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abideth forever." And 2 John 2. "for the truth's sake which dwelleth in us, and shall be with us forever." Phile. 15.

On all these texts, where this phrase, eis ton aiona, occurs, we would remark, that it is used in a similar sense as olim in the Old Testament, where it is said of certain cities, that they should be an heap, or a desolation forever; such as the example of the fig-tree, which passages Dr. Campbell renders" let no fruit grow on thee henceforward." It is also used to express the period of a man's life-time, as in the Old Testament. The servant or slave may be sold, or the year of release may set him free, but the son abideth forever, or all his days. And whoever compares John 14: 16. with verses 1-5. and with verse 12. may see reason to think that our Lord's meaning was the comforter I shall send you will not, like me, leave you before you die, but will continue to be with you all your days. Was not this the way Christ was to fulfil his promise, Matth.. 28: 20. in being with his disciples unto the end of the world or age? See on this text below. Besides, when Paul said he would eat no flesh while the world standeth, did he mean any thing more than all the days of his life? In this sense Macknight understands him. I would merely suggest it for consideration, if his meaning is not, I will eat no flesh while the age or Jewish dispensation endures, which was then vanishing away. I should think the above Greek phrase, is also used as in the Old Testament, to signify throughout your generations. Such seems to be its sense in Luke 1: 55. and also where the word of the Lord is said to endure forever, 1 Peter 1: 23, 25. and comp. Heb. 9:14. But to see what is the meaning of the phrase, see the Seventy's version, from whence it is taken. Eis ton aiona is the rendering there of olim in a vast number of instances, which it would be tedious to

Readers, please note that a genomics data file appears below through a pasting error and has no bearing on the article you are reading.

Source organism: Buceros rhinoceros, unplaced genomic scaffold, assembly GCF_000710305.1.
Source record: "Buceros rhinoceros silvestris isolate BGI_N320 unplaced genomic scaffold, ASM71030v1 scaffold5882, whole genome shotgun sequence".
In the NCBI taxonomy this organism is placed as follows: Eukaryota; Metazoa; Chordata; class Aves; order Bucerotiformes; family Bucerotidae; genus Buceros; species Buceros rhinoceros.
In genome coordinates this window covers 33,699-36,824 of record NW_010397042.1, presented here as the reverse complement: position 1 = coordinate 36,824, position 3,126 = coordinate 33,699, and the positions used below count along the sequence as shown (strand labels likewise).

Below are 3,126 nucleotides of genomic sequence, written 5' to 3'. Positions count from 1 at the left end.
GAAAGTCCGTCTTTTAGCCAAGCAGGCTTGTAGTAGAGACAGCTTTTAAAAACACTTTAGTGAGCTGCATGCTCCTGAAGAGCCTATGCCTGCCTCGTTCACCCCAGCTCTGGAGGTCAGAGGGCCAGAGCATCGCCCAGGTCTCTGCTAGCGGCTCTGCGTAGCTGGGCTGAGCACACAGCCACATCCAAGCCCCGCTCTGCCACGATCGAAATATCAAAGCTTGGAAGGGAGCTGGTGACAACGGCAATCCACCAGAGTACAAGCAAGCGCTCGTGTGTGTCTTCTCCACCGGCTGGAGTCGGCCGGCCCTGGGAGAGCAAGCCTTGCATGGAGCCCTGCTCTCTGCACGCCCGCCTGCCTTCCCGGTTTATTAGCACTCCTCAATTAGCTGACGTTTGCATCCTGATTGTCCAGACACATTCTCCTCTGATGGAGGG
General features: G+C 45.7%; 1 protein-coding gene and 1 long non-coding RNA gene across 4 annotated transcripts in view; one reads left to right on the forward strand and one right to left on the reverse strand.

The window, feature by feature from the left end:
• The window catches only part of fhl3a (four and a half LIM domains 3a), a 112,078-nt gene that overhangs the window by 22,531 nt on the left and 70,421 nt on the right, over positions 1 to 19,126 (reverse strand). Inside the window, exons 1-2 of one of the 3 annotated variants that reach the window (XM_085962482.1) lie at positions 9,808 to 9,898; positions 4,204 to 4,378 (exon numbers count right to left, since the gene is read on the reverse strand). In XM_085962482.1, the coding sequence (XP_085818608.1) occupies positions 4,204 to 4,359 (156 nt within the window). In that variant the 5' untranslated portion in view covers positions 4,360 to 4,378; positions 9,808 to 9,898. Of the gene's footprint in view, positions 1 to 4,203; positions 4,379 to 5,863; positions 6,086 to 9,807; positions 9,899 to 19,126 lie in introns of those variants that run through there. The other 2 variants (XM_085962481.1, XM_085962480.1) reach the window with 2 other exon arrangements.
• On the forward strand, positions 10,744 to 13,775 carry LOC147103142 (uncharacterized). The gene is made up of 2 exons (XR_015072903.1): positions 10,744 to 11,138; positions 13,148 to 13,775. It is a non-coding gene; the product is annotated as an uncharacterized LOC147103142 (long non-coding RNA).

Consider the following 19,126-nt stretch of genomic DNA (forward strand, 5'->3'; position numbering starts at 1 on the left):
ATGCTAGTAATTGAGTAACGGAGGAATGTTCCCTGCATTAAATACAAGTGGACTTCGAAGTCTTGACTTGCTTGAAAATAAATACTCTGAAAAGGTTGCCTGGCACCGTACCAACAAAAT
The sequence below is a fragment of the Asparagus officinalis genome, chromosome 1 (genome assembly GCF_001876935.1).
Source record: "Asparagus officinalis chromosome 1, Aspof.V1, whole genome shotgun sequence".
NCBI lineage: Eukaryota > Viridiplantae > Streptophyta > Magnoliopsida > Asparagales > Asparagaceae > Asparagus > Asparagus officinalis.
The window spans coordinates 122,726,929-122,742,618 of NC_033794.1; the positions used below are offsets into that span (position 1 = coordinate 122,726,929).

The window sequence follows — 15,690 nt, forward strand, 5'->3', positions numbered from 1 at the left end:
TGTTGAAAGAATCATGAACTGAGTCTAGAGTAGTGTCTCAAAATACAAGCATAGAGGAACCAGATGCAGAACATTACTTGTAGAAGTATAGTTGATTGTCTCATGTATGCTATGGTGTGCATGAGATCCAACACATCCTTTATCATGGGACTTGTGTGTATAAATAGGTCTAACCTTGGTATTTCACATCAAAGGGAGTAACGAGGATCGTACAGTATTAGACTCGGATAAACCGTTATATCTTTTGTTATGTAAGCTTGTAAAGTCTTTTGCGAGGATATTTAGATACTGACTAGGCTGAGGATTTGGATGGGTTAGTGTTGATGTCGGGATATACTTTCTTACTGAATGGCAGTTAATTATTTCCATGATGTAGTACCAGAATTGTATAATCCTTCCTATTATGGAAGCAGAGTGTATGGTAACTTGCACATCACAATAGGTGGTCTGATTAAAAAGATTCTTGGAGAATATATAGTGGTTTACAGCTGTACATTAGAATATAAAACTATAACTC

enumerate. See the quotation from Pierce, on Col. 1:26. above.

The phrase, eis tous aionas, is used in the following places, and is rendered forever and for evermore. Matth. 6: 13. "for thine is the kingdom, and the power, and the glory forever." Luke 1: 33. "And he shall reign over the house of Jacob forever." Rom. 1:25. "and served the creature more than the creator, who is blessed forever." Rom. 9: 5. "who is over all God blessed forever." And 11: 36. "to whom be glory forever." And 16: 27. "to God only wise, be glory through Jesus Christ forever." 2 Cor. 11:31. "the God and father of our Lord Jesus Christ who is blessed for evermore." Heb. 13: 8. "Jesus Christ the same yesterday, and today, and forever." 1 Tim. 6:16.